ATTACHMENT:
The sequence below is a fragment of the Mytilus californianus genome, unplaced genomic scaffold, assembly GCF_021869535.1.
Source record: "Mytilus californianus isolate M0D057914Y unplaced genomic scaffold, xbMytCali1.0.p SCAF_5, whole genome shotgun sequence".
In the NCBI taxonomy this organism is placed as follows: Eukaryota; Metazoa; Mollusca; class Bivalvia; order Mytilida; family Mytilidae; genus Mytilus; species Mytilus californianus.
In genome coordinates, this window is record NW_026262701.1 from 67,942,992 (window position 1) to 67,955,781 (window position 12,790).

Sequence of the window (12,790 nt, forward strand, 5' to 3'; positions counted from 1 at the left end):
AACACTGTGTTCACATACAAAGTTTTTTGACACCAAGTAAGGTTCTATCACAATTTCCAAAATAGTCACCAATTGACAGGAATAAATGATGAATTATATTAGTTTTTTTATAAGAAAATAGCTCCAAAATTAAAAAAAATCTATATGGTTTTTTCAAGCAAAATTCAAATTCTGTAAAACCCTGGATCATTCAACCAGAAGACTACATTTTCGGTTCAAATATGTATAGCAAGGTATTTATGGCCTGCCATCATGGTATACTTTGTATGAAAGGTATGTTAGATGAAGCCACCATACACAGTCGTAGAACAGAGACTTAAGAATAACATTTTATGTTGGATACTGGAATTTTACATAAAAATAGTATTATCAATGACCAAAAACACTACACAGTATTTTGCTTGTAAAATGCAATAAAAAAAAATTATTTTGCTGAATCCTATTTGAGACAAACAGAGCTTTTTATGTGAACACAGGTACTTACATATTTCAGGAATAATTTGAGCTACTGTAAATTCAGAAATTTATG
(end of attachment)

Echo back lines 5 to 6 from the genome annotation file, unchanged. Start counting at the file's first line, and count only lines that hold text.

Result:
Sequence of the window (12,790 nt, forward strand, 5' to 3'; positions counted from 1 at the left end):
AACACTGTGTTCACATACAAAGTTTTTTGACACCAAGTAAGGTTCTATCACAATTTCCAAAATAGTCACCAATTGACAGGAATAAATGATGAATTATATTAGTTTTTTTATAAGAAAATAGCTCCAAAATTAAAAAAAATCTATATGGTTTTTTCAAGCAAAATTCAAATTCTGTAAAACCCTGGATCATTCAACCAGAAGACTACATTTTCGGTTCAAATATGTATAGCAAGGTATTTATGGCCTGCCATCATGGTATACTTTGTATGAAAGGTATGTTAGATGAAGCCACCATACACAGTCGTAGAACAGAGACTTAAGAATAACATTTTATGTTGGATACTGGAATTTTACATAAAAATAGTATTATCAATGACCAAAAACACTACACAGTATTTTGCTTGTAAAATGCAATAAAAAAAAATTATTTTGCTGAATCCTATTTGAGACAAACAGAGCTTTTTATGTGAACACAGGTACTTACATATTTCAGGAATAATTTGAGCTACTGTAAATTCAGAAATTTATG